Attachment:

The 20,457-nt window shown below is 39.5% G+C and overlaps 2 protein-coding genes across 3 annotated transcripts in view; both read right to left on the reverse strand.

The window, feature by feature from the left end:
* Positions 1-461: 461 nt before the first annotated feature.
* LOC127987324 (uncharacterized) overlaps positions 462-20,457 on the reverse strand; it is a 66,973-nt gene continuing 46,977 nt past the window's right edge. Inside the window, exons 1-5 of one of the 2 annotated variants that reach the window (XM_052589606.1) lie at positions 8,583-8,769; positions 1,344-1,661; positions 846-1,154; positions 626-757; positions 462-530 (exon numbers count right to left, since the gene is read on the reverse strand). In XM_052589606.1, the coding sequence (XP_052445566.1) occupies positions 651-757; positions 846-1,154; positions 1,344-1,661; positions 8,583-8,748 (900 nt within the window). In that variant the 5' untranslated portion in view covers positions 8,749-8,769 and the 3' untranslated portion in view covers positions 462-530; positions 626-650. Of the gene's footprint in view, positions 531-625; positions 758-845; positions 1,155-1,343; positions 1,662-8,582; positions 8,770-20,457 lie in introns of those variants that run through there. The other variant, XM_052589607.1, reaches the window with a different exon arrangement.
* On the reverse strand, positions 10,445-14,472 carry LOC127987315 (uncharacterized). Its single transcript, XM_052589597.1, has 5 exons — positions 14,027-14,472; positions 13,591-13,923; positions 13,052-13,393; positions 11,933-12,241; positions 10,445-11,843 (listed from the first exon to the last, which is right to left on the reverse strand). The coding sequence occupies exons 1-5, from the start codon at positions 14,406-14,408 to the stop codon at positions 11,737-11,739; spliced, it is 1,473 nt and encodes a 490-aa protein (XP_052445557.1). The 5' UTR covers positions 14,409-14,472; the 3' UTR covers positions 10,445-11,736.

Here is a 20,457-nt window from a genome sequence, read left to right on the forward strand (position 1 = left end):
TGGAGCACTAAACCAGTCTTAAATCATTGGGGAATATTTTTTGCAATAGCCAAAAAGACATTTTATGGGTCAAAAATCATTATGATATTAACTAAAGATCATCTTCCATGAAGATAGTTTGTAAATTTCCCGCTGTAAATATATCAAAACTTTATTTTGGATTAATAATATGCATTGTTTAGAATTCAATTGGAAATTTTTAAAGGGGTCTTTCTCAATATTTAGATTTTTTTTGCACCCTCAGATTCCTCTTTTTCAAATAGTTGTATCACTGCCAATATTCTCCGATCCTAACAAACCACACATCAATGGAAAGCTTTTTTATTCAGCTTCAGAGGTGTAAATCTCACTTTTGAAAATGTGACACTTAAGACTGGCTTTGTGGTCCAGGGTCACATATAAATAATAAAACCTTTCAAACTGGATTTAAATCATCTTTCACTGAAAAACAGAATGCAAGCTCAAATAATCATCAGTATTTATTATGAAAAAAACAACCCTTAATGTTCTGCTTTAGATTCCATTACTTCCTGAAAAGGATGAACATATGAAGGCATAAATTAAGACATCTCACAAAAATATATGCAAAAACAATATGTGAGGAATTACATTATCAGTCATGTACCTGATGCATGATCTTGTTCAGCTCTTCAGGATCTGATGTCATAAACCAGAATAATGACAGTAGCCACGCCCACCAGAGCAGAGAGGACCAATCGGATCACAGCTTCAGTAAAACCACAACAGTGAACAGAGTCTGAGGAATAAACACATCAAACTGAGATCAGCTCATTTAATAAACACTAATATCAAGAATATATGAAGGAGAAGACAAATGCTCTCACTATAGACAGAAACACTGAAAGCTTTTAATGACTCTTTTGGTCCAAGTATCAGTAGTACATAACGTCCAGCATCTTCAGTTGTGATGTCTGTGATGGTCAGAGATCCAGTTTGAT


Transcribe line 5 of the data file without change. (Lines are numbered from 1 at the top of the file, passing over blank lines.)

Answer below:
* On the reverse strand, positions 10,445-14,472 carry LOC127987315 (uncharacterized). Its single transcript, XM_052589597.1, has 5 exons — positions 14,027-14,472; positions 13,591-13,923; positions 13,052-13,393; positions 11,933-12,241; positions 10,445-11,843 (listed from the first exon to the last, which is right to left on the reverse strand). The coding sequence occupies exons 1-5, from the start codon at positions 14,406-14,408 to the stop codon at positions 11,737-11,739; spliced, it is 1,473 nt and encodes a 490-aa protein (XP_052445557.1). The 5' UTR covers positions 14,409-14,472; the 3' UTR covers positions 10,445-11,736.